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'The Saint of Lost Causes': Justin Townes Earle's songs are topical, powerful

Justin Townes Earle's "The Saint of Lost Causes"

Justin Townes Earle's "The Saint of Lost Causes" on New West Records. Credit: New West Records

JUSTIN TOWNES EARLE

The Saint of Lost Causes

BOTTOM LINE Finding power in fighting lost causes and offering hope by recognizing others’ struggles

On his stunning 2017 album “Kids in the Street,” Justin Townes Earle revealed more about his personal life than he had in his entire Americana career. On his new album “The Saint of Lost Causes” (New West), Earle turns his impressive powers of observation and insightful commentary once again to the outside world.

“Then, the jobs moved out, Grandaddy died and we lost the house,” Earle sings from the point of view of a 19-year-old living in the projects of Los Angeles in “Over Alameda.” “Moved into the Jordan Downs, been here ever since.”

“Over Alameda” is his continuation of “The Grapes of Wrath,” but now California isn’t a promised land, but a trap that can’t be escaped. The manufacturing jobs at the Firestone plant that helped the narrator’s grandfather reach the middle class are long gone, but the American Dream still exists “over Alameda where the white folks live.” Earle manages to explain the complicated effects of decades of economic and social forces in a poignant, four-minute song that sounds as wistful as Glen Campbell singing “Gentle on My Mind.”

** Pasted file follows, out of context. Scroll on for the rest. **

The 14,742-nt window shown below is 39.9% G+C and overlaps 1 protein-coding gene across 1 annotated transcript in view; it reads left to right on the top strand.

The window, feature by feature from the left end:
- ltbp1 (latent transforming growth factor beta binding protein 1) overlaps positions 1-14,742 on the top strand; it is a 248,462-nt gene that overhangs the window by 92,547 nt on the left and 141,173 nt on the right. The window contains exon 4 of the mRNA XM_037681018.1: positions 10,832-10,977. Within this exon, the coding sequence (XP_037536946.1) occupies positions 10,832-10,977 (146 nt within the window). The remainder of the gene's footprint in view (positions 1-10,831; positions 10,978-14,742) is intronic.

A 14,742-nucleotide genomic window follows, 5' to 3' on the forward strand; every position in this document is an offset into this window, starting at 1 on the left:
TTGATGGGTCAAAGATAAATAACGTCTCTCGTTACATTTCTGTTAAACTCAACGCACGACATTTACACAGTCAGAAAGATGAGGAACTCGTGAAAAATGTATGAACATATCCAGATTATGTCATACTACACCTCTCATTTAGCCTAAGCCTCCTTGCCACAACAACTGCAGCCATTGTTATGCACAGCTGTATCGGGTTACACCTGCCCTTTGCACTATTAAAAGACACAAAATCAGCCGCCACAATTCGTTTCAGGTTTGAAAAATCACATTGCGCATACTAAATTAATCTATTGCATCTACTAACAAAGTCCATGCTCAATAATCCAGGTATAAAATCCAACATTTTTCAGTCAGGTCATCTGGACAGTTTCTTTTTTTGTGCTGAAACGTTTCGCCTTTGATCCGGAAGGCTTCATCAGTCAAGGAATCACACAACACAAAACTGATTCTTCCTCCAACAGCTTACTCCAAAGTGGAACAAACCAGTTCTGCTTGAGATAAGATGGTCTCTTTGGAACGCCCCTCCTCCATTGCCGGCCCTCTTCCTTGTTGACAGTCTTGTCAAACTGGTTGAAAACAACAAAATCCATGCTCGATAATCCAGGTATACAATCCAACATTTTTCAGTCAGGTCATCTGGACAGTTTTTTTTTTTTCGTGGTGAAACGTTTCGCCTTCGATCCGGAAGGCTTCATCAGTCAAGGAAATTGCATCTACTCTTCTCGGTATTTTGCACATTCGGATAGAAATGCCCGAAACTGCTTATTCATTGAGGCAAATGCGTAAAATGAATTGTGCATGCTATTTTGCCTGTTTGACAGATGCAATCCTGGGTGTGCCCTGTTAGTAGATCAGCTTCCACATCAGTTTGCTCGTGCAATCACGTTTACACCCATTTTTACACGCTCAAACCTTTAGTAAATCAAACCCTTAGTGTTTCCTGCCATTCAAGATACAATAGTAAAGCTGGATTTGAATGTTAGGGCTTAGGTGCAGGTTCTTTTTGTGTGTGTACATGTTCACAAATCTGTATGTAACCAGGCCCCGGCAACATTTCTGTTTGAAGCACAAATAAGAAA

And that’s a trick that he uses often on “The Saint of Lost Causes.” He does it best on “Flint City Shake It,” telling the sad ongoing saga of the Michigan city and its lack of safe drinking water in a catchy, Buddy Holly-styled rocker. (The album’s other Flint song “Don’t Drink the Water” is bluesier, but also effective.)

Earle also addresses climate change (“Frightened by the Sound”) and the harsh realities of rural poverty (“Appalachian Nightmare”), but mostly he tries to capture the anxiety that has set in on America, regardless of where you live, and offer a bit of hope, as he does in “Mornings in Memphis.” As “The Saint of Lost Causes,” Earle still believes.

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